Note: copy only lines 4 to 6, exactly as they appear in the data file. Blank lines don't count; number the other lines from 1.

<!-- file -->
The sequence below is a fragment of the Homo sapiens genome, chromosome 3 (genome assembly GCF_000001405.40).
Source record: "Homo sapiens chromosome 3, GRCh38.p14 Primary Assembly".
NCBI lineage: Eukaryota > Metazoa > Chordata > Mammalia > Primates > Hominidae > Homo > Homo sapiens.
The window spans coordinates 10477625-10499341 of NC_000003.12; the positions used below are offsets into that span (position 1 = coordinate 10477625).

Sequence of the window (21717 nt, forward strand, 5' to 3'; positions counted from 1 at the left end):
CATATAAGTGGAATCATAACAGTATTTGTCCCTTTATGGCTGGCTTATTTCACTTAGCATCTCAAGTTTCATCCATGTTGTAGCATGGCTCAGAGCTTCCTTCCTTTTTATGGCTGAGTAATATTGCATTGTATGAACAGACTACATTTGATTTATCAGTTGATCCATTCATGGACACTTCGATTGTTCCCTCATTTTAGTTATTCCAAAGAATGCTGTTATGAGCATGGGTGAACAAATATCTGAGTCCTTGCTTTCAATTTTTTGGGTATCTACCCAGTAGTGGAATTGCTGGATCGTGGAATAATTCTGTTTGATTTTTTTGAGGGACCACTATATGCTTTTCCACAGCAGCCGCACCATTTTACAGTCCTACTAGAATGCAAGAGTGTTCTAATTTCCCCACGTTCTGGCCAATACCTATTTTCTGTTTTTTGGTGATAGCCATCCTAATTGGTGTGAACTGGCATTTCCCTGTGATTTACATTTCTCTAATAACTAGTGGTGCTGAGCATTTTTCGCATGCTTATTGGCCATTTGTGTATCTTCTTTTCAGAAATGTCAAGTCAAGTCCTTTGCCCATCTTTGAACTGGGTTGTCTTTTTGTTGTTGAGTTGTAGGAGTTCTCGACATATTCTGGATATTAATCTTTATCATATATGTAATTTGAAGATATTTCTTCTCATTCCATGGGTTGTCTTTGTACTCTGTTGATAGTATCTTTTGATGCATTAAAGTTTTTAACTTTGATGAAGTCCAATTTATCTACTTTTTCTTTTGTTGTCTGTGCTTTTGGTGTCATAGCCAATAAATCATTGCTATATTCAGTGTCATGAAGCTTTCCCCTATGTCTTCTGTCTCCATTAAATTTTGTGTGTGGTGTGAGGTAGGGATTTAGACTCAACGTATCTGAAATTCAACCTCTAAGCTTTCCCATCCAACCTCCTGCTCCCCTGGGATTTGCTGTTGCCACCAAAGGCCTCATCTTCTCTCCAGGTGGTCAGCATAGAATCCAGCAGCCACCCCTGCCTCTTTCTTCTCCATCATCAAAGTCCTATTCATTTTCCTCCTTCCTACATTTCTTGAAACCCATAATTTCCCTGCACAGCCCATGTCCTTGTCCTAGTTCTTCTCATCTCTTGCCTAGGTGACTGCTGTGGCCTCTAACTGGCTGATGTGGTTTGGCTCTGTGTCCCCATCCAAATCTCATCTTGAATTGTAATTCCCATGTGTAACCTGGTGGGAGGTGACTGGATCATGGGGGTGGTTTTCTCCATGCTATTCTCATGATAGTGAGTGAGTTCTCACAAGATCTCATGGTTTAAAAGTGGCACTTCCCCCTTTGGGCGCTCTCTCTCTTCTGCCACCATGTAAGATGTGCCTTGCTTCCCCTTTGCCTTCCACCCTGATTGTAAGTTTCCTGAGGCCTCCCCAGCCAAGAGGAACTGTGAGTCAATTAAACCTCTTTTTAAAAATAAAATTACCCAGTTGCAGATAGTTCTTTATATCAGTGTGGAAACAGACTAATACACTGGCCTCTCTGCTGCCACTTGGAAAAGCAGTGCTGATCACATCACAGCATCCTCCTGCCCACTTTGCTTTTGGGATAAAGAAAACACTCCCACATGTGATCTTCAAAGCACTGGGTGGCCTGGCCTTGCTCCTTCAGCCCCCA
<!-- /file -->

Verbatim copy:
The window spans coordinates 10477625-10499341 of NC_000003.12; the positions used below are offsets into that span (position 1 = coordinate 10477625).

Sequence of the window (21717 nt, forward strand, 5' to 3'; positions counted from 1 at the left end):
CATATAAGTGGAATCATAACAGTATTTGTCCCTTTATGGCTGGCTTATTTCACTTAGCATCTCAAGTTTCATCCATGTTGTAGCATGGCTCAGAGCTTCCTTCCTTTTTATGGCTGAGTAATATTGCATTGTATGAACAGACTACATTTGATTTATCAGTTGATCCATTCATGGACACTTCGATTGTTCCCTCATTTTAGTTATTCCAAAGAATGCTGTTATGAGCATGGGTGAACAAATATCTGAGTCCTTGCTTTCAATTTTTTGGGTATCTACCCAGTAGTGGAATTGCTGGATCGTGGAATAATTCTGTTTGATTTTTTTGAGGGACCACTATATGCTTTTCCACAGCAGCCGCACCATTTTACAGTCCTACTAGAATGCAAGAGTGTTCTAATTTCCCCACGTTCTGGCCAATACCTATTTTCTGTTTTTTGGTGATAGCCATCCTAATTGGTGTGAACTGGCATTTCCCTGTGATTTACATTTCTCTAATAACTAGTGGTGCTGAGCATTTTTCGCATGCTTATTGGCCATTTGTGTATCTTCTTTTCAGAAATGTCAAGTCAAGTCCTTTGCCCATCTTTGAACTGGGTTGTCTTTTTGTTGTTGAGTTGTAGGAGTTCTCGACATATTCTGGATATTAATCTTTATCATATATGTAATTTGAAGATATTTCTTCTCATTCCATGGGTTGTCTTTGTACTCTGTTGATAGTATCTTTTGATGCATTAAAGTTTTTAACTTTGATGAAGTCCAATTTATCTACTTTTTCTTTTGTTGTCTGTGCTTTTGGTGTCATAGCCAATAAATCATTGCTATATTCAGTGTCATGAAGCTTTCCCCTATGTCTTCTGTCTCCATTAAATTTTGTGTGTGGTGTGAGGTAGGGATTTAGACTCAACGTATCTGAAATTCAACCTCTAAGCTTTCCCATCCAACCTCCTGCTCCCCTGGGATTTGCTGTTGCCACCAAAGGCCTCATCTTCTCTCCAGGTGGTCAGCATAGAATCCAGCAGCCACCCCTGCCTCTTTCTTCTCCATCATCAAAGTCCTATTCATTTTCCTCCTTCCTACATTTCTTGAAACCCATAATTTCCCTGCACAGCCCATGTCCTTGTCCTAGTTCTTCTCATCTCTTGCCTAGGTGACTGCTGTGGCCTCTAACTGGCTGATGTGGTTTGGCTCTGTGTCCCCATCCAAATCTCATCTTGAATTGTAATTCCCATGTGTAACCTGGTGGGAGGTGACTGGATCATGGGGGTGGTTTTCTCCATGCTATTCTCATGATAGTGAGTGAGTTCTCACAAGATCTCATGGTTTAAAAGTGGCACTTCCCCCTTTGGGCGCTCTCTCTCTTCTGCCACCATGTAAGATGTGCCTTGCTTCCCCTTTGCCTTCCACCCTGATTGTAAGTTTCCTGAGGCCTCCCCAGCCAAGAGGAACTGTGAGTCAATTAAACCTCTTTTTAAAAATAAAATTACCCAGTTGCAGATAGTTCTTTATATCAGTGTGGAAACAGACTAATACACTGGCCTCTCTGCTGCCACTTGGAAAAGCAGTGCTGATCACATCACAGCATCCTCCTGCCCACTTTGCTTTTGGGATAAAGAAAACACTCCCACATGTGATCTTCAAAGCACTGGGTGGCCTGGCCTTGCTCCTTCAGCCCCCA